Stade Louis II: AS Monaco

7 Avenue des Castelans, Monaco, 98000, Monaco
By Georges Jansoone (JoJan) (Own work (Own photo)) [CC BY 3.0], via Wikimedia Commons

AS Monaco, officially entitled Association Sportive de Monaco Football Club, have played games in a ground called Stade Louis II since 1939. The stadium that they call home nowadays was built not far from the original ground with the same name, though as you’d expect the current ground is a lot more advanced than it was at the end of the ‘30s! Located in Fontvieille, a suburb of Monaco, it can hold 18,523 people, which is about 66% of the entire population of the country!

Despite being located in the sovereign-city state of Monaco, the football club actually plays its games in the French top-flight, Ligue 1. Founded in 1924, Monaco are one of French football’s most successful clubs. At the time of writing they have won seven league titles as well as five Coupe de Frances. Though they have never won a major European trophy they have finished as runners-up in both the UEFA Cup Winners’ Cup in 1992 and in the UEFA Champions League in 2004.

Stats

Stade Louis II Stats
Year Opened1985
Capacity18,523
Average Attendance11,619
Record Attendance18,523 (Monaco v Chelsea (2004))
Pitch Size105 x 68 (7140)
OwnerPrince of Monaco Rainier III
Clubs HostedAS Monaco, Monaco national football team
First FixtureAS Monaco v RC Lens (26/01/1985)
AS Monaco Stats
Year Founded1924
NicknameLes Rouges et Blancs
Club MascotBouba
RivalsOGC Nice, Marseille
Previous StadiumsStade Louis II
KitRed & White (Home) / Beige & Black (Away)
Training GroundTraining Center La Turbie
Shirt SponsorFedcom
Team OwnerDmitry Rybolovlev, House of Grimaldi
Record Goalscorer Delio Onnis (223)
Record AppearancesJean-Luc Ettori (755)

Stade Louis II Photos

Stade Louis II Seating Plan & Where to Sit

By V&A Dudush (Panoramio) [CC BY 3.0], via Wikimedia Commons

The stadium obeys the rules of similar grounds in Europe in that it has a ‘European Style’ of continuous seating that runs around the perimeter of the pitch. There is also a running track that separates the stands from the playing surface itself. The North Stand is the main stand in the ground, containing the dugouts, VIP areas and more. Along with The South Stand it runs along the full length of the pitch. The East and West Stands are found behind the two goals at either end of the pitch.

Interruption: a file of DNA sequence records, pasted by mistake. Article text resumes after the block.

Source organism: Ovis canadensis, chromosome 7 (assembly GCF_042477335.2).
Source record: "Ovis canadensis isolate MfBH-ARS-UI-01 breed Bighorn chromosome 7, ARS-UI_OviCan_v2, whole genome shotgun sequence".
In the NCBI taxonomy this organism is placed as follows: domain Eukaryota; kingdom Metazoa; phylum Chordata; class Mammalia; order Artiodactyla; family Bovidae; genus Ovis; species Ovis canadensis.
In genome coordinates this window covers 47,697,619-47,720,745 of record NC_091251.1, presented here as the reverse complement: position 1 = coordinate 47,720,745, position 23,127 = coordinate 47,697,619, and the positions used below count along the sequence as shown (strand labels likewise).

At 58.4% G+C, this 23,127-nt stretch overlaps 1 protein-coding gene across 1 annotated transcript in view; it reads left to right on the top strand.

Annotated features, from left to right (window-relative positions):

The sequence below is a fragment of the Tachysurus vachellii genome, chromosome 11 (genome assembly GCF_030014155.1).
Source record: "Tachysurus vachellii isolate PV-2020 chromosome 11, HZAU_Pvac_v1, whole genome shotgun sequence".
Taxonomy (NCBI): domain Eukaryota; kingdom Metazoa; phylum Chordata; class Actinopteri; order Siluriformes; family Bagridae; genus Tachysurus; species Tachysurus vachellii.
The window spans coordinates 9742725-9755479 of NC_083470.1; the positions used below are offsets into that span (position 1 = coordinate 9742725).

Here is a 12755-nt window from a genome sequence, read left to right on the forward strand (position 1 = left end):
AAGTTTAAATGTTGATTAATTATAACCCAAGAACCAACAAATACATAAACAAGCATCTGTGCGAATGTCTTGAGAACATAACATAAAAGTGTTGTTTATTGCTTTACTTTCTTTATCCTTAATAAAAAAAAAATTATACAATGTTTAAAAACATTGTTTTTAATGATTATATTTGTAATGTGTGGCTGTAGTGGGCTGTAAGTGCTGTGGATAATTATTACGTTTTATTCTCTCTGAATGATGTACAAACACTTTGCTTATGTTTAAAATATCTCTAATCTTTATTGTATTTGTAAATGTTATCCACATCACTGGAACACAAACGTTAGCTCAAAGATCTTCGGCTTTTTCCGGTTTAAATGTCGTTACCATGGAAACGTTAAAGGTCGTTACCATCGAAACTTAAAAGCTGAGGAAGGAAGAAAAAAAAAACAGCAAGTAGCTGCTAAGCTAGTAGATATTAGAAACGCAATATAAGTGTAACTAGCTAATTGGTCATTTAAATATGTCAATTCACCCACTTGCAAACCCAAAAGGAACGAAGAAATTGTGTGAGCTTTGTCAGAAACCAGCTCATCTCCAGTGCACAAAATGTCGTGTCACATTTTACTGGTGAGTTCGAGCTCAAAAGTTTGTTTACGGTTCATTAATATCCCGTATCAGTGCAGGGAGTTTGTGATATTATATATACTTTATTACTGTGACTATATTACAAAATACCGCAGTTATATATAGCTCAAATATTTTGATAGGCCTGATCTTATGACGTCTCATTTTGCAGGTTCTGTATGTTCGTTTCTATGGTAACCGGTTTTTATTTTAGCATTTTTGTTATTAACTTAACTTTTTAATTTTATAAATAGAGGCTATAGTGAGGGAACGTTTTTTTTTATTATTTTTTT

AS Monaco Ticket Prices

Perhaps because the club is one of the richest in Ligue 1, ticket prices are surprisingly cheap at the Stade Louis II. Prices start at around €7 for some games and can go up to around €65. Of course, should Monaco be up against one of their rivals like Paris Saint-Germain or Nice then expect the price to go up a little bit. Equally, if you’re a senior, a student or a child then you’ll be able to get tickets at the lower end of the spectrum.

How To Get AS Monaco Tickets

As with most major clubs, the best way of getting tickets for a Monaco match is via the club’s official website. You can also purchase tickets from any number of sellers around the city of Monaco. These include Digitick, Francebillet and Ticketnet. There’s also a ticket office at the stadium itself.

Getting To Stade Louis II

Swap Start/End

Located in the South-East of France, Monaco is used to welcoming a huge number of visitors to its principality on a regular basis thanks to both the football and the Grand Prix. Here’s how you might want to get there:

Train - A train from London to Monaco will take about ten hours to complete its journey. You’ll head off from St. Pancras International to Paris-Gare-Du-Nord before switching to Paris-Gare-Du-Lyon. You’ll then get an internal TGV to Monaco itself. Once in the city you’ll have a twenty minute or so walk to the station from Gare de Monaco.

Bus - The nearest bus stop to the ground is Liberté that is around five minutes away and is served by the number 79 bus.

Car - Highway A8 is the one you’ll want to take to get close to the ground as it’s about 8km away.

By Air - The nearest international airport to the Principality of Monaco is the Airport of Nice Cote d’Azur. It’s about 22km from the centre of Monaco and there are bus routes into the city.

Taxi - A taxi from the main station in Monaco to the stadium will take about ten minutes and cost in the region of £5.

Parking Near Stade Louis II

There are forty car parking areas at the stadium itself that can be used but they do fill up fast.

Useful Resources

Stade Louis II Hotels

As one of the most beautiful and attractive cities in the South of France, Monaco is ready to welcome tourists at any time. Here are some of our favourite hotels:

Best Western Hotel Prince De Galles - £65+

4 Avenue General de Gaulle, Menton, Alpes-Maritimes, 06500
The Monaco chain of the Best Western features a restaurant, a bar, self-parking and a terrace area. There’s also a garden, a computer station and free Wi-Fi, should you prefer to use your own computer than sit in a public space looking at…private stuff. More details.

Hotel Regency - £80+

98, Avenue Jean-jaurès, Roquebrune-Cap-Martin, Alpes-Maritimes, 06190
The Hotel Regency has just twelve rooms, so you know you’ll be getting personal service. It’s about thirty minutes away from the Monto Carlo Casino, too. It’s got a garden, free parking and free Wi-Fi. More details.

Princess et Richmond - £100+

617 Promenade Du Soleil, Menton, Alpes-maritimes, 06500
The Princess et Richmond is a class act of a hotel. Right on the Monaco beach, it has a rooftop terrace, a fitness centre with a spa, a bar and self-parking. There’s also free Wi-Fi available to you. More details.

Pubs & Bars Near Stade Louis II